Book review: Keeping Quiet

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The autobiography of former England wicketkeeper-batsman Paul Nixon is thought-provoking, honest and engaging, writes Peter May.

There is a point towards the end of <I>Keeping Quiet</I>, the autobiography of former Leicestershire, Kent and England wicketkeeper Paul Nixon, when he recounts being offered eye-watering sums of money to fix a county Twenty20 match.

The possibilities cannot be denied. It is the sunset of his career and the Foxes are in financial strife. Such thoughts are then swamped. He has no intention of accepting the proposition. Hansie Cronje was a Grace Road team-mate, after all. Nixon's wife and father, voices of sanity, tell him to leave it alone. And the relevant anti-corruption officials are contacted quickly.

In many a run-of-the-mill autobiography that is where matters would rest, perhaps with the throwaway phrase "cancer on the game that must be eradicated"; it's a headline-grabber for the dust jacket and duty is quickly done without dwelling on the details. Throw in a story about being first mate on Andrew Flintoff's pedalo and it's next stop the front window of WH Smith.

But Nixon and his writer Jon Colman do not leave their stories at the headline. Cricket, not to mention life, is a complex business and any good autobiography has to reflect that. Six pages after the initial offer, five pages after telling the authorities, Nixon is still losing sleep over the "dark fantasy" of what might have been.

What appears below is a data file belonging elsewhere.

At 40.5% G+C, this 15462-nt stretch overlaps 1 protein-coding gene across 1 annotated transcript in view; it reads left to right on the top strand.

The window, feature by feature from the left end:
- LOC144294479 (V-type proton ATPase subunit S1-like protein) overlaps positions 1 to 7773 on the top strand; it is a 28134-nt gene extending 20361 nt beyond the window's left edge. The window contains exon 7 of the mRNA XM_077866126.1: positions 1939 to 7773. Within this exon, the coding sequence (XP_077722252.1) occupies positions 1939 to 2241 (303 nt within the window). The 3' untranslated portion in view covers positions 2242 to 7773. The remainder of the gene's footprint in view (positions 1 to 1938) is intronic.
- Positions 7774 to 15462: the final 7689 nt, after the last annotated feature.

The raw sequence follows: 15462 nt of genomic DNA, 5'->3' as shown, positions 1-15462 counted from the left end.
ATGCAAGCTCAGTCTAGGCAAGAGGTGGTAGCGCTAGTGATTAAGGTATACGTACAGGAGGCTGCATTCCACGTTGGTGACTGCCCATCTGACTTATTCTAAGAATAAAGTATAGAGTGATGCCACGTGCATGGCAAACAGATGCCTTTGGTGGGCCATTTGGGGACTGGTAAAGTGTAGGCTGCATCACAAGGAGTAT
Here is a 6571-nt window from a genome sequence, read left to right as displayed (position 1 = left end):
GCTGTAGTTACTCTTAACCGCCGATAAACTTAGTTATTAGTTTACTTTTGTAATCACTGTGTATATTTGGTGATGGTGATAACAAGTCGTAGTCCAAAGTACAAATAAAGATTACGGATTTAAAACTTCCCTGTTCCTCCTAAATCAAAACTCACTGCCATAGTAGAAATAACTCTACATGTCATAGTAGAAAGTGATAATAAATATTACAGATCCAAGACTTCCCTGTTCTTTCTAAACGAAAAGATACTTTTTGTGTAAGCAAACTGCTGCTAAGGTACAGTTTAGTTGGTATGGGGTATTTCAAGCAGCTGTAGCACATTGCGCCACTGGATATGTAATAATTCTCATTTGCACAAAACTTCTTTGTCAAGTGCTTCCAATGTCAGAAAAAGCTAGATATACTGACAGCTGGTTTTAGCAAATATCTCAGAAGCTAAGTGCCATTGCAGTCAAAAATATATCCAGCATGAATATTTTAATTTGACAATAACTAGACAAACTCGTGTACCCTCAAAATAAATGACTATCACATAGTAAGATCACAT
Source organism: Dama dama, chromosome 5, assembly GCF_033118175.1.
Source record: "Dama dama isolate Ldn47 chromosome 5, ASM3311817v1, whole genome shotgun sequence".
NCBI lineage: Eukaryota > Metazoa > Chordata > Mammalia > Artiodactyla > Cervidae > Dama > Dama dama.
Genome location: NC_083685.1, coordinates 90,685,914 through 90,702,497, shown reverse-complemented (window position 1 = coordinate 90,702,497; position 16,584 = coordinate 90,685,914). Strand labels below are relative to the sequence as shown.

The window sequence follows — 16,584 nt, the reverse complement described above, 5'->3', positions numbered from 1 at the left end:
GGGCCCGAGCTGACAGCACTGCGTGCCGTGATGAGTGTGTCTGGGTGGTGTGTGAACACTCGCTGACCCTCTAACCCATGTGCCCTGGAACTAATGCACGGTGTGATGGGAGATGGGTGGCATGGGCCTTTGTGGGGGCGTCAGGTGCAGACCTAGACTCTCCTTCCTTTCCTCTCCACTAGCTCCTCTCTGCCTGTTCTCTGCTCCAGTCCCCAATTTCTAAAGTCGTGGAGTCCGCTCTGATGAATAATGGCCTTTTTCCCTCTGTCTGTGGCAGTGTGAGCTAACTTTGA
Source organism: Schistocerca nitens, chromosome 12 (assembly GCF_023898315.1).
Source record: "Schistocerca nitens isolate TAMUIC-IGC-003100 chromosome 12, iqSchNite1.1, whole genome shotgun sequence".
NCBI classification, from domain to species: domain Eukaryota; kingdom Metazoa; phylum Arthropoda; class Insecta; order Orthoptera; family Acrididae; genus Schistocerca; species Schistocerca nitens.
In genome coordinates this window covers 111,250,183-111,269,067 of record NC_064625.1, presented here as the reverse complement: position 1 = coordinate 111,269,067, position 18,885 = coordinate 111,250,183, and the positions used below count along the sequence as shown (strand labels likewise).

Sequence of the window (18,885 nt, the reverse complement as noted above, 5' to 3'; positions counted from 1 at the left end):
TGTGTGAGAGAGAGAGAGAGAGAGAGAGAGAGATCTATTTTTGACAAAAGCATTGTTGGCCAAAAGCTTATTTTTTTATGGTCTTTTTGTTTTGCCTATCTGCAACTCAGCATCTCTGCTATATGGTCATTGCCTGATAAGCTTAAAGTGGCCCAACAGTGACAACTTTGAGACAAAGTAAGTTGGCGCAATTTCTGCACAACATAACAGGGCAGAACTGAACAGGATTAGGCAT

It is always worth being reminded how complex and vulnerable people are. As well as startled by the vast riches Nixon is concerned about provoking the Indian gangland paymasters behind the offer: can he afford <I>not</I> to take it?

If Nixon, nearly 40 at that stage, after a long, well-paid career and living a long way from the back-street dens of Mumbai, did not find it easy to say no, then who would? It's a superb little chapter that epitomises the book overall: thought-provoking, honest, engaging.

Elsewhere Nixon has a great mix of experiences: a successful county career; ups and downs with England; a stint in the, ahem, error-strewn Indian Cricket League; and a string of encounters with the game's great and good. But few stories take a predictable linear path and there is a keen eye for nuance throughout.

When it comes to the 2007 World Cup debacle, Kevin Pietersen is reported as a good team man while captain Flintoff was more distant. The calamitous management of Leicestershire in recent years is recounted in some detail, a welcome illustration that famous institutions and important people make their decisions like every other office: in meetings, badly.

Even Nixon's own trademark as a motormouth behind the stumps is offset by the revelation that he had his own unrevealed psychological torment (hence the title), although this is not explored or resolved in a particularly satisfactory way.

All of the ingredients for a decent autobiography are here: triumph and disappointment on the field, intrigue and revelation off it. That this is better than that, a very good autobiography indeed, is a testament to the career and honesty of Paul Nixon, and the skill of Jon Colman in putting it together. It's an easy book to recommend.

* <I>Keeping Quiet</I> by Paul Nixon and Jon Colman is published by The History Press (£17.99).

<b>Review by Peter May</b>

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